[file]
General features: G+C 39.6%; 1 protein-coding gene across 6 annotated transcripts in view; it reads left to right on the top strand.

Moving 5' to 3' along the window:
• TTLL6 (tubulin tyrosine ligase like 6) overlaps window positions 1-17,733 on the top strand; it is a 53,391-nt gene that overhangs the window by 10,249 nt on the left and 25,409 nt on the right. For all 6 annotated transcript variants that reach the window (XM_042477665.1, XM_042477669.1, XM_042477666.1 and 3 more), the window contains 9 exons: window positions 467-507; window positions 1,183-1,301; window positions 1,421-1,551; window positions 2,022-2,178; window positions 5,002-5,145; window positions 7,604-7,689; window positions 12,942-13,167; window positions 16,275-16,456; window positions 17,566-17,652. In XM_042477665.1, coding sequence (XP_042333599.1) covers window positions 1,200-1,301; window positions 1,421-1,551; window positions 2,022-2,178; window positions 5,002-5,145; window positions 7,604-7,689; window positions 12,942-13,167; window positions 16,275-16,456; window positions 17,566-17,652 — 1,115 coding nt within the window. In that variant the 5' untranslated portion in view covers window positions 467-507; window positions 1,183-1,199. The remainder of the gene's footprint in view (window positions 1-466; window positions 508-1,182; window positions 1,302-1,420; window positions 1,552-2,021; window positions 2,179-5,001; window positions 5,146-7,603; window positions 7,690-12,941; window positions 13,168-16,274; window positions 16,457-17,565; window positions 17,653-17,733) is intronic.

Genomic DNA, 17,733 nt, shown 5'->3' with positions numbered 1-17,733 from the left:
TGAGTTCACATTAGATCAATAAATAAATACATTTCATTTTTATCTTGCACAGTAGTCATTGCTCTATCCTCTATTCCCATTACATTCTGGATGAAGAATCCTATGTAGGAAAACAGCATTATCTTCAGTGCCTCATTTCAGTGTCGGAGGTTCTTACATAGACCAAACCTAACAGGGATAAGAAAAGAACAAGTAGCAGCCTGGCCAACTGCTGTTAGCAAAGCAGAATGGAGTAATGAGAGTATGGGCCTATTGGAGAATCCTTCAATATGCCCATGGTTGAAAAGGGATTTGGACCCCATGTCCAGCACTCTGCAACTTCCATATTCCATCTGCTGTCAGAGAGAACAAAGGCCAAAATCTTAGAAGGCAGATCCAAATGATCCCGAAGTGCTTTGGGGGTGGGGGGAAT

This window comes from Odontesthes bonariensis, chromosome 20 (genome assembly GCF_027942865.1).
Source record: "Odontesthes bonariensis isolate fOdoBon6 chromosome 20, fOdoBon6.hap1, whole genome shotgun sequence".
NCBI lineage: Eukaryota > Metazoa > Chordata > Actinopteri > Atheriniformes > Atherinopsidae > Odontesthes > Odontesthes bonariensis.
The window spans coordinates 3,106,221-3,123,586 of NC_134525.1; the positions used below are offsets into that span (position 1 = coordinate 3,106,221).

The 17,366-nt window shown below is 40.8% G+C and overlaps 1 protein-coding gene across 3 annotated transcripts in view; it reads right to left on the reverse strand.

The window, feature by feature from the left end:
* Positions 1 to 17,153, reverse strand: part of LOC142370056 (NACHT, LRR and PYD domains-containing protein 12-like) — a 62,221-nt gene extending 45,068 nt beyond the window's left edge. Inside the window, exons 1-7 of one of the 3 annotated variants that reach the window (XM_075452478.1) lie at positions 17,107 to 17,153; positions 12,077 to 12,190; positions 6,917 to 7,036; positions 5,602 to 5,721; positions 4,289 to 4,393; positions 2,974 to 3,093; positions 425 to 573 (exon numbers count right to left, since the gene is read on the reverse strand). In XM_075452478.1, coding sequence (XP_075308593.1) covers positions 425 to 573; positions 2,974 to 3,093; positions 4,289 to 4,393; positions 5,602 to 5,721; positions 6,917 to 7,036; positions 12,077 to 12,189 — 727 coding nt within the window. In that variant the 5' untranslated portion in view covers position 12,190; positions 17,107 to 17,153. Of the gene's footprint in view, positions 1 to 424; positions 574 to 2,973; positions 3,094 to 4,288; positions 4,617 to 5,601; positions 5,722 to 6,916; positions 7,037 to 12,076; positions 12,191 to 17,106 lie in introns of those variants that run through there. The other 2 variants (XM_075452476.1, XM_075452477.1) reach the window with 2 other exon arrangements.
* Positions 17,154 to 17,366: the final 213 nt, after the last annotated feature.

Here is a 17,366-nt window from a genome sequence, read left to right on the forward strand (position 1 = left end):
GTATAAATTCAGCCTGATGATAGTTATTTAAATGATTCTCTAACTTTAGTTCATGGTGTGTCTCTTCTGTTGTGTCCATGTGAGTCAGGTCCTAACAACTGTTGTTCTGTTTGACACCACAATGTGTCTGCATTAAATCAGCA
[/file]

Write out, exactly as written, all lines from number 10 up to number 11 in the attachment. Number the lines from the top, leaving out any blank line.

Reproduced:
The 17,366-nt window shown below is 40.8% G+C and overlaps 1 protein-coding gene across 3 annotated transcripts in view; it reads right to left on the reverse strand.

The window, feature by feature from the left end: